• No open legal issue.  Do not apply to student teach if you have an open legal issue.  You must report any legal issue within two business days to the Center for Student Services (CSS)
  • No University probation of any kind.
  • Passing of Bloodborne Pathogens tutorial and test.
  • CPR/FA certification with a Michigan Department of Education (MDE) approved provider.
  • Successful completion of Pre-Student Teaching.
  • ICHAT permission to CSS by required date for each semester.
  • One artifact in each of six standards in the ePortfolio prior to Student Teaching.
  • Electronic submission of Student Teaching Application and submission of all requirements by due date.​​​​​​
  • General Education Student Teachers must receive an Eligibility Notification via email from the Center Clinical for Experiences Office prior to entering the classroom to begin their Student Teaching field experience.  
  • A Teacher Candidate will be put on a “Hold” List if a candidate does not have a 2.7 overall GPA or required departmental GPA in all majors and minors at time of the Student Teaching Application. Student Teaching placements will not be pursued until the 2.7 requirement is met.  
  • The delay in eligibility due to low GPA may result in a delay in student teaching if a placement cannot be found.  
  • It is always the district’s decision to accept a Student Teacher.
  • The Director of the Center for Clinical Experiences, or designee, will coordinate and monitor assignments of all University Coordinator faculty and Student Teachers. 
  • Planning for Student Teaching begins a full semester prior to the expected Student Teaching semester. Teacher Candidates attend a Mandatory Student Teaching Application Meeting to begin the planning process. Because Central Michigan University has more Teacher Candidates than can be placed for Student Teaching in or near Mount Pleasant, several other Student Teaching Centers have been developed in various parts of the state.  When candidates submit their on-line Student Teaching Application, they must identify three centers for their Student Teaching assignment.  
  • After the application has been submitted the Student Teacher will be assigned a University Coordinator to oversee their clinical experience.  Student Teachers will be assigned to their University Coordinator by the Director of the Center for Clinical Experiences, or designee. The assignment of a University Coordinator may change due to variables that develop as the placements for Student Teachers are sought.​
  • If there are special circumstances, such as eligibility for ADA accommodations, single parent, parent, military obligations, or established residency of 10+ years, the Student Teacher must write a description indicating their situation in the appropriate space on the Student Teaching Application.  Candidates whose answers establish their needs according to the above criteria will be considered first for assignment to a center.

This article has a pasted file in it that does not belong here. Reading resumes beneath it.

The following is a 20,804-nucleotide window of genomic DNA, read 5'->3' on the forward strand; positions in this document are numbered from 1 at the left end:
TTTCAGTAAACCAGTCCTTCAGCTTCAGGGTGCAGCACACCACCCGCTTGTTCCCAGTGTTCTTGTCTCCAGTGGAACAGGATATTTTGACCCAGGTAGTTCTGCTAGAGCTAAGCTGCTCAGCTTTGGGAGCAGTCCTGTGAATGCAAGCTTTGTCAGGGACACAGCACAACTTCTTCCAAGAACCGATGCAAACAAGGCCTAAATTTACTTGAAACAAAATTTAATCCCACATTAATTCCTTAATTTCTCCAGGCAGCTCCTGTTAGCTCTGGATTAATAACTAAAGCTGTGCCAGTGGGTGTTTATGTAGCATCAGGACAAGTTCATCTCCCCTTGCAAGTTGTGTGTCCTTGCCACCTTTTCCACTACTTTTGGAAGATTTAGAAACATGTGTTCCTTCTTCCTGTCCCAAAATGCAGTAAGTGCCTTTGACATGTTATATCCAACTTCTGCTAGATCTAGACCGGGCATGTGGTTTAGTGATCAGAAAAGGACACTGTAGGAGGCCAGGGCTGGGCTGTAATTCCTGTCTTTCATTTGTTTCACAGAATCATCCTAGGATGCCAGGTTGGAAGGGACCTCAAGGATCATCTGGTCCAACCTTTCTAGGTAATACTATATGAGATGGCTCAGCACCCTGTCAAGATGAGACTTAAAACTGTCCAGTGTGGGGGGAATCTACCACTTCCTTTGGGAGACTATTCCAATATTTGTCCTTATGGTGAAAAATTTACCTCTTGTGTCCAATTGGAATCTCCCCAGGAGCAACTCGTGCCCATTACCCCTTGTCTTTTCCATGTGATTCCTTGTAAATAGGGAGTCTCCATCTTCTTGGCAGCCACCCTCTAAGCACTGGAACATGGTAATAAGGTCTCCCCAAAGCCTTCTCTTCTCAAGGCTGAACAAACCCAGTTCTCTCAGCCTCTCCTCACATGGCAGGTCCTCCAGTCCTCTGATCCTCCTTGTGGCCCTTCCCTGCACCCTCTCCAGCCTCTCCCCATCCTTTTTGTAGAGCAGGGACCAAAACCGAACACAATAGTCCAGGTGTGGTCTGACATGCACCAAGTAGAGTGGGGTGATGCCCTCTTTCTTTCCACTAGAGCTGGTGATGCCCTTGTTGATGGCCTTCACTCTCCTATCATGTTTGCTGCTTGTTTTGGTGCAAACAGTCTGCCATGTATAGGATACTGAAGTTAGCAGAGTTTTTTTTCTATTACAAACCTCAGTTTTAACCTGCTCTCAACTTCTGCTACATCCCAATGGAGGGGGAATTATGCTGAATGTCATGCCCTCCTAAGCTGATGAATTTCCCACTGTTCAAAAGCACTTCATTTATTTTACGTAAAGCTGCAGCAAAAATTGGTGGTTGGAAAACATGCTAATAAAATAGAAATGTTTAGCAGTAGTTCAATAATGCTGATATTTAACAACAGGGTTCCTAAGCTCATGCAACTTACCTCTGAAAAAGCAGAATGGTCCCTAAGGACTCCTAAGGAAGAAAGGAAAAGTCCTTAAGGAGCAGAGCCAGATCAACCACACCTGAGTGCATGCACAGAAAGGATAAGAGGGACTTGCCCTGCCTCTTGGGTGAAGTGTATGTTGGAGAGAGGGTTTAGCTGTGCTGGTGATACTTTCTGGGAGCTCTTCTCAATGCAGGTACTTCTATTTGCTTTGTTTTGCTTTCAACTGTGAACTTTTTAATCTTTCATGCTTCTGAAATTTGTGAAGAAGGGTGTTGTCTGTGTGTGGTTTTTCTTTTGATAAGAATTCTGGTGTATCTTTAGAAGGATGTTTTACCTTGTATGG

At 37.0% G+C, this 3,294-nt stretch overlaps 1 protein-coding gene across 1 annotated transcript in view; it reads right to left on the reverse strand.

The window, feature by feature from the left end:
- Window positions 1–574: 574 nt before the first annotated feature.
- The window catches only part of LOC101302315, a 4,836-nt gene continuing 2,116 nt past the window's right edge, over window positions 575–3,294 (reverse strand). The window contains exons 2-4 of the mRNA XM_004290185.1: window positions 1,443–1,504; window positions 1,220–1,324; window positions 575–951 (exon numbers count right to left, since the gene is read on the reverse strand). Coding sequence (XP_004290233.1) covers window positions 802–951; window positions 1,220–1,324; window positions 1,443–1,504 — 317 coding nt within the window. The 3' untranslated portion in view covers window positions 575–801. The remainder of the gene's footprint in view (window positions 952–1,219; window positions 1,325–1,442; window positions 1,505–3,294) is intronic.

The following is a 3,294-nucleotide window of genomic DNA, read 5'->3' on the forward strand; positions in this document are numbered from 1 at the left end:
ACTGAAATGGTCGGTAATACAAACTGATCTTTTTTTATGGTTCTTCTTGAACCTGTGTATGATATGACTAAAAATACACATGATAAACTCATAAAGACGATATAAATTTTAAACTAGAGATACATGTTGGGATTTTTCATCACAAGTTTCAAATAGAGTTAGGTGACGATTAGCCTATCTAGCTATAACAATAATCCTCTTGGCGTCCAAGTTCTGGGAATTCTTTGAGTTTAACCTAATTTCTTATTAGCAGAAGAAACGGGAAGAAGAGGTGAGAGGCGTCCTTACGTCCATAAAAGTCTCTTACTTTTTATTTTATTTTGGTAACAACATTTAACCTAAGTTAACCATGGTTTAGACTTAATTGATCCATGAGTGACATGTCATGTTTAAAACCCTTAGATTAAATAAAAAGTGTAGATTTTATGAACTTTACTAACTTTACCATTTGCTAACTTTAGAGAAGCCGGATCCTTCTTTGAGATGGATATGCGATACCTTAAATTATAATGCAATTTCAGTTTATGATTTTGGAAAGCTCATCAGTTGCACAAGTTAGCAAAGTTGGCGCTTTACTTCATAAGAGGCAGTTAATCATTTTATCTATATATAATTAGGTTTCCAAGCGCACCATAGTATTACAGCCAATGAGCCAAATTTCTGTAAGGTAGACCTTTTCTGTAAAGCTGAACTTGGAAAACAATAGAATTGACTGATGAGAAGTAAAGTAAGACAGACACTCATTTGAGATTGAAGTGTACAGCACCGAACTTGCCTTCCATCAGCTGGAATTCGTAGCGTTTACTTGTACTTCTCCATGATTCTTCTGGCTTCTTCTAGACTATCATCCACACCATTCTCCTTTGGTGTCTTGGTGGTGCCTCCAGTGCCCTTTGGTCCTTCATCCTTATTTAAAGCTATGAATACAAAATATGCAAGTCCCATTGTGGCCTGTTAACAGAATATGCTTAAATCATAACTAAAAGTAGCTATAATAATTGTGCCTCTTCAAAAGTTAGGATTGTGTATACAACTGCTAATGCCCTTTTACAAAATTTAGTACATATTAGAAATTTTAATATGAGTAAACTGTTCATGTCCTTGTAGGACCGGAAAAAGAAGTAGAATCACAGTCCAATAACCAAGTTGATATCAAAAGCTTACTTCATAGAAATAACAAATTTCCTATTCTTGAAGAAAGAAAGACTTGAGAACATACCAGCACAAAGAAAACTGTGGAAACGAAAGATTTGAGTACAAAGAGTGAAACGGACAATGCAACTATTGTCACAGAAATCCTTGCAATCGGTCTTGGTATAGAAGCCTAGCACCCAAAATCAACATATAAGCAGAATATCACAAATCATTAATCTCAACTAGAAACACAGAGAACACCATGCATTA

• All Teacher Candidate appeals related to student teaching placements will be addressed by the University Coordinator, the Director for Clinical Experiences, or designee, after the Student Teacher has interviewed with their assigned University Coordinator and completed the visitation at the school.  If a student teacher disagrees with the school and/or classroom placement made by the University Coordinator and a compromise cannot be found, the student teacher must submit a rationale in writing for changing the placement with the Director of Clinical Experiences.  The Director of Clinical Experiences will meet with the student teacher and University Coordinator to resolve the issue. The decision of the Director of Clinical Experiences is final.  
  • Once the Teacher Candidate has been assigned to a Center, the assigned University Coordinators will interview the Student Teachers assigned to their center.  This interview may be in person or by phone.  After getting information from the Student Teacher, the University Coordinator then begins the placement process.  Every effort is made to secure placements within a 40-50 minute drive from the Student Teacher’s residence.  Teacher Candidates should complete an Interview Form prior to meeting with their University Coordinator.  Please see the "Forms and Resources" section below. 
  • Elementary certification candidates, P-8, may have one eight-week clinical experience in an early elementary grade and another eight-week experience in an upper elementary grade.  Some elementary Student Teachers might be placed for sixteen weeks at one grade level or in an elementary grade for eight weeks and middle school for eight weeks.  Placements can vary depending on the Student Teacher.
  • Requirements for Specific Endorsements​
  • Early Childhood Development and Learning, ZS endorsement students must have clinical experiences in two of the three areas under the direction of a qualified teacher